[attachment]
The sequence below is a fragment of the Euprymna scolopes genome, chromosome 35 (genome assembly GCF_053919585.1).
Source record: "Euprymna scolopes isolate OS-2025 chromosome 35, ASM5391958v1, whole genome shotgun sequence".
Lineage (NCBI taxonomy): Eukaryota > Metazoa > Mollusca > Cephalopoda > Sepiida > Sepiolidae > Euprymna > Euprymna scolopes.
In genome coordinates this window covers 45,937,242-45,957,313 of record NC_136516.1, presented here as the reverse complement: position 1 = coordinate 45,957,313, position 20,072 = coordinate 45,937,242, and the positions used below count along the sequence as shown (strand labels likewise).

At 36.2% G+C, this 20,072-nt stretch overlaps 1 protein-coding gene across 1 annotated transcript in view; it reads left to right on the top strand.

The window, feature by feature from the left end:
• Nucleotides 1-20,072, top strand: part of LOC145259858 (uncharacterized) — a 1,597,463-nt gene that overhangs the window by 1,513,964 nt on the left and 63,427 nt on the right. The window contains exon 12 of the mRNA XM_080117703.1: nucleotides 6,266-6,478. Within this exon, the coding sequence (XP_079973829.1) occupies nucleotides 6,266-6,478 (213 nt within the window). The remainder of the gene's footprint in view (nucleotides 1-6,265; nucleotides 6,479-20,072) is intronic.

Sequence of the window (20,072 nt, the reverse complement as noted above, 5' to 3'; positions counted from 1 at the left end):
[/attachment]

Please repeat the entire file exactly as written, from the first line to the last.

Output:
The sequence below is a fragment of the Euprymna scolopes genome, chromosome 35 (genome assembly GCF_053919585.1).
Source record: "Euprymna scolopes isolate OS-2025 chromosome 35, ASM5391958v1, whole genome shotgun sequence".
Lineage (NCBI taxonomy): Eukaryota > Metazoa > Mollusca > Cephalopoda > Sepiida > Sepiolidae > Euprymna > Euprymna scolopes.
In genome coordinates this window covers 45,937,242-45,957,313 of record NC_136516.1, presented here as the reverse complement: position 1 = coordinate 45,957,313, position 20,072 = coordinate 45,937,242, and the positions used below count along the sequence as shown (strand labels likewise).

At 36.2% G+C, this 20,072-nt stretch overlaps 1 protein-coding gene across 1 annotated transcript in view; it reads left to right on the top strand.

The window, feature by feature from the left end:
• Nucleotides 1-20,072, top strand: part of LOC145259858 (uncharacterized) — a 1,597,463-nt gene that overhangs the window by 1,513,964 nt on the left and 63,427 nt on the right. The window contains exon 12 of the mRNA XM_080117703.1: nucleotides 6,266-6,478. Within this exon, the coding sequence (XP_079973829.1) occupies nucleotides 6,266-6,478 (213 nt within the window). The remainder of the gene's footprint in view (nucleotides 1-6,265; nucleotides 6,479-20,072) is intronic.

Sequence of the window (20,072 nt, the reverse complement as noted above, 5' to 3'; positions counted from 1 at the left end):